Students in equity council educate teachers on identity


Students share their experience in the school with staff for a professional development day

Alana Wasserman and Ikran Abdi

Coming from the clubs of Dare 2 Be Real, Black Student Union, Gender Sexuality Alliance, and Women’s Rights Club, the Equity Council is a group of students aiming to make equitable changes throughout the school. The group came together over the summer, and so far, they have met with administration and participated in teacher workshops to achieve their goals.

Kendall Minta, member of Equity Council and one of the leaders of the Black Student Union mentions the importance of being represented. “There are so many marginalized groups in our school and I think it’s important for our voices to be heard. A lot of times, students are afraid to speak up.”

In the first professional development day the Equity Council participated in, the students led a training session where they talked to teachers about their perspectives on identity. 

Minta described having dialogues with teachers about things she wouldn’t ordinarily discuss, such as race and privilege, as “frightening at first.” But after realizing that teachers were there to listen and learn, she has now understood. “No one can invalidate your own personal experience, there isn’t anything you can say that isn’t true.”

After the training session, the students hosted a table in New Commons where they shared resources with teachers about inclusive language, having conversations about race and how to respect a student’s gender identity. After teachers became more aware of gender identity, member of the council senior Tristan Victoria, who is also president of Women’s Rights Club, has noticed some teachers contribute by creating forms for students asking their pronouns and looking for ways to build relationships with them.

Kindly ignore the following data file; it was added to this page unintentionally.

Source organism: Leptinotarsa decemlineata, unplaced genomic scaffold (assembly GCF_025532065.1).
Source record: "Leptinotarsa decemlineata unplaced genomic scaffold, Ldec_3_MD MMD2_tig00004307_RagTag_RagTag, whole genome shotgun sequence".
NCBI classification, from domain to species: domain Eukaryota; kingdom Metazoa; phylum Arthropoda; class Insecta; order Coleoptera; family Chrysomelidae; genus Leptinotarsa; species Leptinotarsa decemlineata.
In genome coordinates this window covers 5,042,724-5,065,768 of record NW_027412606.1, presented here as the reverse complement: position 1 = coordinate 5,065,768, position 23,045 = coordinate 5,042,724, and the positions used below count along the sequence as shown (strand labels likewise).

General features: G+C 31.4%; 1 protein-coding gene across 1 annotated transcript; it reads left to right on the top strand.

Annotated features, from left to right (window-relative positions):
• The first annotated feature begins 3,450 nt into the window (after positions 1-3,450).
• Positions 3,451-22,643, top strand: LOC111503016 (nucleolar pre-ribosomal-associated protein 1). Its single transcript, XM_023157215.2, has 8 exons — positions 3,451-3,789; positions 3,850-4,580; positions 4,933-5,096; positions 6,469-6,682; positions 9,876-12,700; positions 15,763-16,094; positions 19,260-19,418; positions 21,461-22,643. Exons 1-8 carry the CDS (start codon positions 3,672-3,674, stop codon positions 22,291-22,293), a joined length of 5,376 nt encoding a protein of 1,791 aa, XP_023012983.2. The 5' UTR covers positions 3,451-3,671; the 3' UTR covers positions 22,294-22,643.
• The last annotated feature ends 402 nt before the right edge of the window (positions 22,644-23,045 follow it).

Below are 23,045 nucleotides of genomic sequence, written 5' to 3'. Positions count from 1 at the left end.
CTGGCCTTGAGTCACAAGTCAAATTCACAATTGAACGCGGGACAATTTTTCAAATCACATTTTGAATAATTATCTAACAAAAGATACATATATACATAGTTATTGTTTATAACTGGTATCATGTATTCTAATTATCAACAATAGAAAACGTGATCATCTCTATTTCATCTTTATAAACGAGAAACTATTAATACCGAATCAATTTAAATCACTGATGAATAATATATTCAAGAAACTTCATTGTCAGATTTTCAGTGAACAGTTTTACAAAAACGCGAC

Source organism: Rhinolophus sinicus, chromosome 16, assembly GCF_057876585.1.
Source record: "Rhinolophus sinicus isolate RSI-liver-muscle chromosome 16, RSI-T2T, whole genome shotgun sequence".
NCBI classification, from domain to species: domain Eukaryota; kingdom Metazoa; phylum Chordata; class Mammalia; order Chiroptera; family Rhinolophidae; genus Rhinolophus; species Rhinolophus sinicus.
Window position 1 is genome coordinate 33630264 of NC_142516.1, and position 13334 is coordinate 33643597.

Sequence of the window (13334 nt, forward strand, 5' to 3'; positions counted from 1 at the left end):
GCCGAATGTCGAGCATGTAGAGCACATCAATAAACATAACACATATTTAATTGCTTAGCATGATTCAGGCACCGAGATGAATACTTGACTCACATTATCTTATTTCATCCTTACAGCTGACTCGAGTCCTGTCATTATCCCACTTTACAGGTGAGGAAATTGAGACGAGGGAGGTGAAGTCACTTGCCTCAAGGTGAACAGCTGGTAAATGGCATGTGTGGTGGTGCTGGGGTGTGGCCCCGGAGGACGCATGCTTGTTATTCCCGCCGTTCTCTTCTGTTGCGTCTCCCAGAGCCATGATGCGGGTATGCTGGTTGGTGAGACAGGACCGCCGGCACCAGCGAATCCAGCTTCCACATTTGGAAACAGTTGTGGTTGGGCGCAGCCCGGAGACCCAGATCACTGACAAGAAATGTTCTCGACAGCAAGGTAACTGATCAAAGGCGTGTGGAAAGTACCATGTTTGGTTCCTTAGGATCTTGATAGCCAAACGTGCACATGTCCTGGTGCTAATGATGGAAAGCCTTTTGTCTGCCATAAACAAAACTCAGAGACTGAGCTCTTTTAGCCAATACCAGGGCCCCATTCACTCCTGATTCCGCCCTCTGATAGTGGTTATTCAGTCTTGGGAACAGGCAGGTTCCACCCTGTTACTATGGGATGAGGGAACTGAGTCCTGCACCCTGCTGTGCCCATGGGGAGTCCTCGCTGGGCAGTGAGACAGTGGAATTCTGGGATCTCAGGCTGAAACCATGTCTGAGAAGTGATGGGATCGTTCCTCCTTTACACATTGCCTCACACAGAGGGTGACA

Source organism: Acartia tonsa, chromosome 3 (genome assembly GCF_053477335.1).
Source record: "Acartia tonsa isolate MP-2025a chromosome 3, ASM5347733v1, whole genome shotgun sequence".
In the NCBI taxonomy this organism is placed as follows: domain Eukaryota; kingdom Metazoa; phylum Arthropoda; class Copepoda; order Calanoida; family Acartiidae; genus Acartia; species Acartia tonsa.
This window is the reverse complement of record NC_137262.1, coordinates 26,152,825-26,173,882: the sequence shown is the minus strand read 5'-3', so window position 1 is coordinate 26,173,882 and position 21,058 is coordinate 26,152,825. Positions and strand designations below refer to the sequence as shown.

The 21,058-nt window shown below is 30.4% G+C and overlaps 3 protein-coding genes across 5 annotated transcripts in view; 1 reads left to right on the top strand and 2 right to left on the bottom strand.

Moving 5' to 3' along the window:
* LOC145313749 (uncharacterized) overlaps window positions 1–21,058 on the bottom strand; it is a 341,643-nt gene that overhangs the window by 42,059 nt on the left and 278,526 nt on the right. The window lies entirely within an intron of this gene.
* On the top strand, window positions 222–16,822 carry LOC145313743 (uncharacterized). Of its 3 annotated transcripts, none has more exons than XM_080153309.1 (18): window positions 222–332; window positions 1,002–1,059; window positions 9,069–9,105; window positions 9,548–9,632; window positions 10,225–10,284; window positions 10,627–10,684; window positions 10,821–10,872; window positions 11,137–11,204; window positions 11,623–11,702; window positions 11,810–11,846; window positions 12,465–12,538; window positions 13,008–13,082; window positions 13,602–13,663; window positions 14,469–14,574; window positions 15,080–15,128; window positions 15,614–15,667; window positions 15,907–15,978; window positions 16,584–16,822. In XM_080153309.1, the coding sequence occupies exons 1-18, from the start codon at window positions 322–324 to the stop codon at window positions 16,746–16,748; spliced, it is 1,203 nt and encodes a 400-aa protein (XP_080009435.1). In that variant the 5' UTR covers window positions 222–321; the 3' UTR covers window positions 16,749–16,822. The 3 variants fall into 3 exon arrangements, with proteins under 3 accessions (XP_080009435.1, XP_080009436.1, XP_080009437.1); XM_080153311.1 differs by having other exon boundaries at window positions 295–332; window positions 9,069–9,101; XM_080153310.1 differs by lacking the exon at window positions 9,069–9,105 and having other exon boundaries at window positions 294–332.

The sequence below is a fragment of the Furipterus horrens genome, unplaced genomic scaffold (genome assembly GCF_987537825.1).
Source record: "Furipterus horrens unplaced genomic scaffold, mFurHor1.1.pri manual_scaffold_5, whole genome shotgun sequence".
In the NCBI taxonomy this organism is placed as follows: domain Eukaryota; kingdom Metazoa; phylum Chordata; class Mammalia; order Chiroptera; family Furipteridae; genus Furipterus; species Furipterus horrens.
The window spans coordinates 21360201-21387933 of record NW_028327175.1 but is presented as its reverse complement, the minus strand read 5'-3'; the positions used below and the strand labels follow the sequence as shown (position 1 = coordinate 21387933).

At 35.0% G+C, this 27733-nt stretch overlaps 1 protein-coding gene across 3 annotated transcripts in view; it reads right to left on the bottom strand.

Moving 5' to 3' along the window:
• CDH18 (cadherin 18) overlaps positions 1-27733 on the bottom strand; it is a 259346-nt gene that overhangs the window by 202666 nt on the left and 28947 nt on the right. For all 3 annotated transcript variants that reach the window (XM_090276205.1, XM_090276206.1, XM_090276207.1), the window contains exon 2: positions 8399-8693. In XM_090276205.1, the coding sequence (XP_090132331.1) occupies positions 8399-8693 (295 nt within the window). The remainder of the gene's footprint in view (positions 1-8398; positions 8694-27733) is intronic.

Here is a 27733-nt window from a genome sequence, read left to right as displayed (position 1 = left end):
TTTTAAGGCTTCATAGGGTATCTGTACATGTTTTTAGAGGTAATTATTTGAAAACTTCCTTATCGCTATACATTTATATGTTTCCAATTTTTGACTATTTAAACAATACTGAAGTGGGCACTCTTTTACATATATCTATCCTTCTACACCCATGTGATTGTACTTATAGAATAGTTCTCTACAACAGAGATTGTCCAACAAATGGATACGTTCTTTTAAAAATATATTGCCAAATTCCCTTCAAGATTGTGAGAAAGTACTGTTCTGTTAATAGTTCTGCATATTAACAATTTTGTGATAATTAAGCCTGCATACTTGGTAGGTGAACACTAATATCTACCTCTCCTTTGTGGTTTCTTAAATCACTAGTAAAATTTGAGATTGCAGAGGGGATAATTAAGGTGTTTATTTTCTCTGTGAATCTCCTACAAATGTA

For their second professional development day, the Equity Council led “the walk”, organizing more students to meet teachers and give them a tour of the school through their eyes. They went around the school explaining what certain spaces meant to them, as well as the memories and issues that they associate with that space.

One topic students talked about with teachers was “The Wall.” Junior Sofia Pardo, a student participant, said, “there’s a sense of hierarchy when it comes to the wall. It can be seen as a very negative thing that’s been going on for decades at our school.” 

Senior Valentina Gujan, another student participant in the walk, said, “One of the most important topics for me was the gender-neutral bathroom.” She said that she learned how many people are unaware of their existence and how they help people feel more comfortable. Pardo and Gujan hope that the teachers take in what the students have shared and make a difference to make students more comfortable in their classrooms.

In the future, the Equity Council plans to organize more teacher workshops and find ways to make a more inclusive environment. “I hope that once we leave here the teachers can be educated on how to properly access different students because not everyone can learn the same way,” said Victoria.